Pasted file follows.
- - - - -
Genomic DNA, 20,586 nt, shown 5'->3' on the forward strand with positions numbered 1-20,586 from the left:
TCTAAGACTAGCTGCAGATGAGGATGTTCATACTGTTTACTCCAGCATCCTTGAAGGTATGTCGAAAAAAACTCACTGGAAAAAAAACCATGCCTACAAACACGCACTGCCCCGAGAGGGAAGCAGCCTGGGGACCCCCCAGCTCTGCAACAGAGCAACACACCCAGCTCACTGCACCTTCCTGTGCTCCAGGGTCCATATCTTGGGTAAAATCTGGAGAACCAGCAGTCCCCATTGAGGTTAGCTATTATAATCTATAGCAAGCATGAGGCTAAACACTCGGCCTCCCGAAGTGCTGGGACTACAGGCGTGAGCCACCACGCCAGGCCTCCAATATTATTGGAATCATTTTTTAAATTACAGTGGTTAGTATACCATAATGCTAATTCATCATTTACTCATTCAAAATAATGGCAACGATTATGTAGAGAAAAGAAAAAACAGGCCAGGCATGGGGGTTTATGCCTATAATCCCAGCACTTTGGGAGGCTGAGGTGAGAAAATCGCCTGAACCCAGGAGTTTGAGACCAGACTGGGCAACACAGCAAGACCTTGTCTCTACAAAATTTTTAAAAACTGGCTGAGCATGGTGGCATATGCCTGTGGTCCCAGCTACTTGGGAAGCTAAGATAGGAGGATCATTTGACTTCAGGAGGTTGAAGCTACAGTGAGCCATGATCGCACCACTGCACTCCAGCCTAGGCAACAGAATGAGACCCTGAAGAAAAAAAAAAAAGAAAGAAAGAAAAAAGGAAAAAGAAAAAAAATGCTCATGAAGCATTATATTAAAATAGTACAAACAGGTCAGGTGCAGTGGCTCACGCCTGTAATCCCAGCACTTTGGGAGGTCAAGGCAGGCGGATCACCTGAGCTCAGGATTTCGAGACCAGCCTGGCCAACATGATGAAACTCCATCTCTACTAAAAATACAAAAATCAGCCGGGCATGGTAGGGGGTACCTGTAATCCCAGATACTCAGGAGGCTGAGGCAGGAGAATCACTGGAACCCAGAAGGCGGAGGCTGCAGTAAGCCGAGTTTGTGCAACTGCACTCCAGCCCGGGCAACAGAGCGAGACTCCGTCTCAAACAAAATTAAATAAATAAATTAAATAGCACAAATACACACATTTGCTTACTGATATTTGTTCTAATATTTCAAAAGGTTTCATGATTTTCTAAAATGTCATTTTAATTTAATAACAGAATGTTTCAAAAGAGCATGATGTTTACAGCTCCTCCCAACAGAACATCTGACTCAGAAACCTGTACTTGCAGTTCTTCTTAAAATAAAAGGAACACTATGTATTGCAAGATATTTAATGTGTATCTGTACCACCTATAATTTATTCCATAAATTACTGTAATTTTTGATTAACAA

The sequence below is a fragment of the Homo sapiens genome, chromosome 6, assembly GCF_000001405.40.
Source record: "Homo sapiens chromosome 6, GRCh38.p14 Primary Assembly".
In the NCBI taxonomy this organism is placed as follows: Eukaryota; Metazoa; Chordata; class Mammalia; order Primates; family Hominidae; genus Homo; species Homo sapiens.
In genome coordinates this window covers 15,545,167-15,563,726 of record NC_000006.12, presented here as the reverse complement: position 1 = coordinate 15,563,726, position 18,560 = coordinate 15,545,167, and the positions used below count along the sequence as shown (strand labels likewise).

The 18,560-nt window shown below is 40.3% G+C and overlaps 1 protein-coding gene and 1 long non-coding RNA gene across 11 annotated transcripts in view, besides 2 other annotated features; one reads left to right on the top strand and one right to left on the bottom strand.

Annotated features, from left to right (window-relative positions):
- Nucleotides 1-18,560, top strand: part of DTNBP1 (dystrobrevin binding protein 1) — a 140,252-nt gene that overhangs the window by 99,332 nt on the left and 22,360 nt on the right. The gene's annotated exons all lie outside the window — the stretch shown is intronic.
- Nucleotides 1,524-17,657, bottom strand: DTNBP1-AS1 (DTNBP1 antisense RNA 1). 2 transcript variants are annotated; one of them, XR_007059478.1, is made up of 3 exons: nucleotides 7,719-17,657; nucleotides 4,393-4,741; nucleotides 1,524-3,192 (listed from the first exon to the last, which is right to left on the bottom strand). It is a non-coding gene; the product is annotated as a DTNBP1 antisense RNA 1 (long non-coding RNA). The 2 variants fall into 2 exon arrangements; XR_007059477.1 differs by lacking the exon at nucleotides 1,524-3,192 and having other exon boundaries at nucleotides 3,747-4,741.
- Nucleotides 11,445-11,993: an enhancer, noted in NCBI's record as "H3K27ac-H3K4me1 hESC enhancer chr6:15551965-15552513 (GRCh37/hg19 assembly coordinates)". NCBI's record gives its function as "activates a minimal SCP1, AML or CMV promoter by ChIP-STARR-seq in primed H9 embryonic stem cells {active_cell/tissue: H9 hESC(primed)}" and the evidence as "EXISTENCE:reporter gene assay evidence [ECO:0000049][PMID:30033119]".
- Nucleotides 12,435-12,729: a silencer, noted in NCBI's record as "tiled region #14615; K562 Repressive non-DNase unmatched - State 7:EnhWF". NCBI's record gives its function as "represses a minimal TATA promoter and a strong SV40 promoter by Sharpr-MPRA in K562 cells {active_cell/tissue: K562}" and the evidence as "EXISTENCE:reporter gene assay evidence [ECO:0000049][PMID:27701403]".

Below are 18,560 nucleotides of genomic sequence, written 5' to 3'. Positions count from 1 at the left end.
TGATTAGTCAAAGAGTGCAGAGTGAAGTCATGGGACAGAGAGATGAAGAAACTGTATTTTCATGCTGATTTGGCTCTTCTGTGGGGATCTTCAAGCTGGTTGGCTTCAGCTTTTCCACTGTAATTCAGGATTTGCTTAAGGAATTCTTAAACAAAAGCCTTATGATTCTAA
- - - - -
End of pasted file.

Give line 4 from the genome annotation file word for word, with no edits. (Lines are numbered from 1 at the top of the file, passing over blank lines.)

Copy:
Source record: "Homo sapiens chromosome 6, GRCh38.p14 Primary Assembly".